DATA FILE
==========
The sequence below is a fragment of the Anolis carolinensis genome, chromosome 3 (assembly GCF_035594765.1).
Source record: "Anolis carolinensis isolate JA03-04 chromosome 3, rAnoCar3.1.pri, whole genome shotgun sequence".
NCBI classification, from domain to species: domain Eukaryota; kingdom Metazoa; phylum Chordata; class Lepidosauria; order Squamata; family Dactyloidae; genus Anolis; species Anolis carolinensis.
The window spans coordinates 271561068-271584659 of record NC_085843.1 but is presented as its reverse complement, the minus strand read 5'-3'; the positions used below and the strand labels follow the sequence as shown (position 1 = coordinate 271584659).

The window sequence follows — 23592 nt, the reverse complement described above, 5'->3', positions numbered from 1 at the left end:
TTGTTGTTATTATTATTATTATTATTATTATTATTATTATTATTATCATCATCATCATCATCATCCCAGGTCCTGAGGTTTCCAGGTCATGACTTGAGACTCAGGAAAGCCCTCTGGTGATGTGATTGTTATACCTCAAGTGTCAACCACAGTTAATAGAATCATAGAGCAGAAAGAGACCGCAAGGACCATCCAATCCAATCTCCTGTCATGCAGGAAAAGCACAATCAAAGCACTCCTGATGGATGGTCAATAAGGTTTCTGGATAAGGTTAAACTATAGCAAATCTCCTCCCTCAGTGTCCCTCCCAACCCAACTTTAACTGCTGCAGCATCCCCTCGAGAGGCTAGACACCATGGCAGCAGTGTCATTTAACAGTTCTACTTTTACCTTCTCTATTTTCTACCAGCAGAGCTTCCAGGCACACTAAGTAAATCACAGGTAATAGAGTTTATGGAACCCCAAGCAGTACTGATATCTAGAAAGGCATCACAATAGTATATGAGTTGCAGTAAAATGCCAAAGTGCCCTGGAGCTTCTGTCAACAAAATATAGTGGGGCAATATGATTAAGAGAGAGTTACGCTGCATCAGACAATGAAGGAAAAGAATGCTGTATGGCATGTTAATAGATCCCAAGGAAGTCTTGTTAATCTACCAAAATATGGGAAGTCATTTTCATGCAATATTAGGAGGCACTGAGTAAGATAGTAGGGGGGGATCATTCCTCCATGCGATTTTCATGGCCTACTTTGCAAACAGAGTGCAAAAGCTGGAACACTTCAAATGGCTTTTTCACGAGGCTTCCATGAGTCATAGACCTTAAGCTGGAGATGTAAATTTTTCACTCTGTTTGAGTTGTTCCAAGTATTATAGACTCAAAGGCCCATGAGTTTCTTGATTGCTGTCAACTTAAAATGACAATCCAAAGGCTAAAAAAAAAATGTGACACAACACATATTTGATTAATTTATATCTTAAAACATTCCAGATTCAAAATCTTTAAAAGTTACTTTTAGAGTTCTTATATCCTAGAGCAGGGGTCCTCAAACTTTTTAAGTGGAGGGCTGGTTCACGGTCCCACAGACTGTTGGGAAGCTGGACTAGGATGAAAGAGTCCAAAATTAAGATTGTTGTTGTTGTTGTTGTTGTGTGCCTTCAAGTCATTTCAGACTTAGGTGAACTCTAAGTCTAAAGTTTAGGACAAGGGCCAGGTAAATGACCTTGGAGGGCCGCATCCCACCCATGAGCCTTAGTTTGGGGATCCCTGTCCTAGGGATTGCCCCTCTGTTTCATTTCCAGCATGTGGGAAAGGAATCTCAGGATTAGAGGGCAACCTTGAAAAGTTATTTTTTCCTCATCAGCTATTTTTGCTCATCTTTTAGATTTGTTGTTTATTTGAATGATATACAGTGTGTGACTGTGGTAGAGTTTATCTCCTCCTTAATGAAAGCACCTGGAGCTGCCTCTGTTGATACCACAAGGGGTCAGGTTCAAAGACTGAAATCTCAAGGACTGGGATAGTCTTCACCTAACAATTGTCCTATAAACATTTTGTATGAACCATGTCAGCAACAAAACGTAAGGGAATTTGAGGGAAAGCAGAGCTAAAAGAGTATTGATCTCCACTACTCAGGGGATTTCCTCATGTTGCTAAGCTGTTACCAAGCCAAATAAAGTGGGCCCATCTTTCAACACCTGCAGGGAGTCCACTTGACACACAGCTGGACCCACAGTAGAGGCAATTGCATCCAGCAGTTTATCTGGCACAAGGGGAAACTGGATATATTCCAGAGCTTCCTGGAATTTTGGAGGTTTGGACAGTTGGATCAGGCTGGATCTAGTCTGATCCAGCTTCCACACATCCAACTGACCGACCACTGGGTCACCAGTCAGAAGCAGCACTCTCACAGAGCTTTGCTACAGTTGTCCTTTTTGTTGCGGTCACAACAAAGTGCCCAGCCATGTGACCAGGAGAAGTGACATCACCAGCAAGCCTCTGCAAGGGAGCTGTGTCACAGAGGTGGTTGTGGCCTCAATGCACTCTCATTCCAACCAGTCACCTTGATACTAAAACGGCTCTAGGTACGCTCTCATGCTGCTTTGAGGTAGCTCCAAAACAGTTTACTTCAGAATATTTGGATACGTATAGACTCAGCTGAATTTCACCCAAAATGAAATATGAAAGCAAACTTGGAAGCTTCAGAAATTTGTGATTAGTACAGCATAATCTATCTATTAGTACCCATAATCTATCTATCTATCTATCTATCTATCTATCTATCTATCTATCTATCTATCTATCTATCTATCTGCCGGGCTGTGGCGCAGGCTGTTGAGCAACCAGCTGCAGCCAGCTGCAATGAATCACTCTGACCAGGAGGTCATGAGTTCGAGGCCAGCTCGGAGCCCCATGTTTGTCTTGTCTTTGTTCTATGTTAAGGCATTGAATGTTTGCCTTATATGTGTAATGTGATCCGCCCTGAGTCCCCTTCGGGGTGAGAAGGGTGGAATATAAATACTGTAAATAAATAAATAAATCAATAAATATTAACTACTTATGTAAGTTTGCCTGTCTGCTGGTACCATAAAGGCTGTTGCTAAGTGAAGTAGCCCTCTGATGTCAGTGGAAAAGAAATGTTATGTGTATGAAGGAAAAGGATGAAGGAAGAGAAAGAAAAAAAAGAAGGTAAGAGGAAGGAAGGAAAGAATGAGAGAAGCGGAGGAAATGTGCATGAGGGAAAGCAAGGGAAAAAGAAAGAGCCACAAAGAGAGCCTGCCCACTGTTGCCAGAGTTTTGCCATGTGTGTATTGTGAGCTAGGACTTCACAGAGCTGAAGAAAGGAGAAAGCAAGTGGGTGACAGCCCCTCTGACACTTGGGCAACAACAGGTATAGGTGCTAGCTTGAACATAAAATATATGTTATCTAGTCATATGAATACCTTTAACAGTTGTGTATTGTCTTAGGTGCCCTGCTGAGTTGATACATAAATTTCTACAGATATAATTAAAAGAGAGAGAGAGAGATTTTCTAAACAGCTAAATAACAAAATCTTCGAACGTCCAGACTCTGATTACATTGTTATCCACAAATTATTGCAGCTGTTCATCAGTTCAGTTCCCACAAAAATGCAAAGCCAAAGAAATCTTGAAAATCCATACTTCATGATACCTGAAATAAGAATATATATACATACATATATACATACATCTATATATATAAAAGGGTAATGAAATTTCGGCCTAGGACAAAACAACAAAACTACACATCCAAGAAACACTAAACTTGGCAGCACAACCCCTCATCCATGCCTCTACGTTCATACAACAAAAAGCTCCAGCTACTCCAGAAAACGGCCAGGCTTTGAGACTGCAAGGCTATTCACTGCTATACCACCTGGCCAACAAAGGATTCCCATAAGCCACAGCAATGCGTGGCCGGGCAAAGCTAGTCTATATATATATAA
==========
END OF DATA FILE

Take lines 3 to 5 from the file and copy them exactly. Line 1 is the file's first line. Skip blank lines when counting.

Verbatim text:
NCBI classification, from domain to species: domain Eukaryota; kingdom Metazoa; phylum Chordata; class Lepidosauria; order Squamata; family Dactyloidae; genus Anolis; species Anolis carolinensis.
The window spans coordinates 271561068-271584659 of record NC_085843.1 but is presented as its reverse complement, the minus strand read 5'-3'; the positions used below and the strand labels follow the sequence as shown (position 1 = coordinate 271584659).

The window sequence follows — 23592 nt, the reverse complement described above, 5'->3', positions numbered from 1 at the left end: